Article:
The Investment Company Institute on September 21 baulked at a number of the recommendations made by the FSB’s June consultation designed to “address structural vulnerabilities from asset management activities”, arguing that its underlying understanding of the fund management sector was lacking.
In its response to the FSB, the ICI said: “Flawed processes have the potential to lead to bad policy outcome – for example, the imposition of ill-suited, harmful and/or costly regulatory requirements that lack a sound, evidence-driven policy basis.
“Bad policy outcomes, in turn, may have harmful implications for the financing of the economy, for growth, for markets, and for the lives of real people whose financial wellbeing is at stake – hardly the results a ‘financial stability’ policy body should be seeking.”
The ICI also called on the FSB to step aside from this body of work and instead allow the International Organization of Securities Commissions to “take charge of further work on asset management activities at the global level”. The FSB had said in its consultation that it would delegate some regulatory responsibility to Iosco, but the ICI instead urged Iosco and other capital markets regulators to assume complete responsibility.
The ICI has previous issues with the FSB, having been a staunch critic of its bid to designate asset managers as “systemically important financial institutions”, a move that the FSB and Iosco hit pause on last year.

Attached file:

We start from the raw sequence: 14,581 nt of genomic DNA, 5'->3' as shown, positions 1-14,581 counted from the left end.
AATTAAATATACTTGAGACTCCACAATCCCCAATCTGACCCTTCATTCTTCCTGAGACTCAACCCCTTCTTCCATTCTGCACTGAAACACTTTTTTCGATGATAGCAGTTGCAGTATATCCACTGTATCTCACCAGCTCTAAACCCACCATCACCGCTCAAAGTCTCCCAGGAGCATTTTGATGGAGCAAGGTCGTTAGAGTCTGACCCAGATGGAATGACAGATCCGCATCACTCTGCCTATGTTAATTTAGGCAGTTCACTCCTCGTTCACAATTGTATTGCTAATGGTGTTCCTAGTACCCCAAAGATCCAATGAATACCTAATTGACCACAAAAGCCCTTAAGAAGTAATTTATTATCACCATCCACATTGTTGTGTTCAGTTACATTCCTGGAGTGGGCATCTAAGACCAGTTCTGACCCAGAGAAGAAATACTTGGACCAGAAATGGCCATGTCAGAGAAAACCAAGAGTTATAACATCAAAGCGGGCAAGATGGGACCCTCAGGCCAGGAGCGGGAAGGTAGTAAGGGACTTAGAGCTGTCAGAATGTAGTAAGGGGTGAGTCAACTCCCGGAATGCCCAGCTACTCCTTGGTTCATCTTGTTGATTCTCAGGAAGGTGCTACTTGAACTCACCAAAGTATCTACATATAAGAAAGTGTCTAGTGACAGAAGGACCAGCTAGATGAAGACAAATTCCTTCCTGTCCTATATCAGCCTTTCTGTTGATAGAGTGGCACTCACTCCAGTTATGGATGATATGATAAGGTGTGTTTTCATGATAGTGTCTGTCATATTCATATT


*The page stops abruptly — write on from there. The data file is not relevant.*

The ICI welcomed both the “evolution” in the FSB’s approach to focus on activities rather than singling out individual funds or assets managers, which would have been the case with its Sifi approach, and its decision to delegate the shaping of reforms to Iosco and national regulators.
The group said such an approach “properly directs these important responsibilities to the regulators that have the requisite expertise and hands-on experience with respect to asset management activities and the capital markets”.
The FSB, which is chaired by Bank of England Governor Mark Carney, flagged four issues in June it felt could pose “potential financial stability risks” to the investment sector. These encompassed a liquidity mismatch between investments and redemptions for open-ended funds, fund leverage, challenges transferring mandates in stressed conditions and securities-lending activities.
In particular, the spate of suspensions in the UK’s open-ended commercial real estate funds as a result of investor panic and a lack of liquidity following the Brexit vote in June brought concerns around some fund structures to the fore.
ICI’s president and chief executive Paul Schott Stevens told Financial News of the change in the FSB’s approach away from a Sifi-based focus in its asset management work: “From that point of view, the focus and the process is more promising. But the reality is that underlying the recommendations, many of which we don’t find particularly troubling, is the stubborn disregard the FSB has had from the beginning of this work for any evidence-based approach to these issues.
“It continues to plough speculation upon speculation. I don’t think they will ever come up with sensible policy recommendations until they come to grips with the real-world experience of asset managers.”
He said the FSB cannot distinguish asset managers from banks. He added: “They have taken the literature of bank runs without taking into account the historical experience of funds and their managers.”
The FSB, which declined to comment, is planning to finalise its recommendations by the end of 2016. It said in July 2015 that its work on methodology assessing non-banks’ Sifi designations would be shelved until this body of work on structural vulnerabilities in the sector as a whole was complete.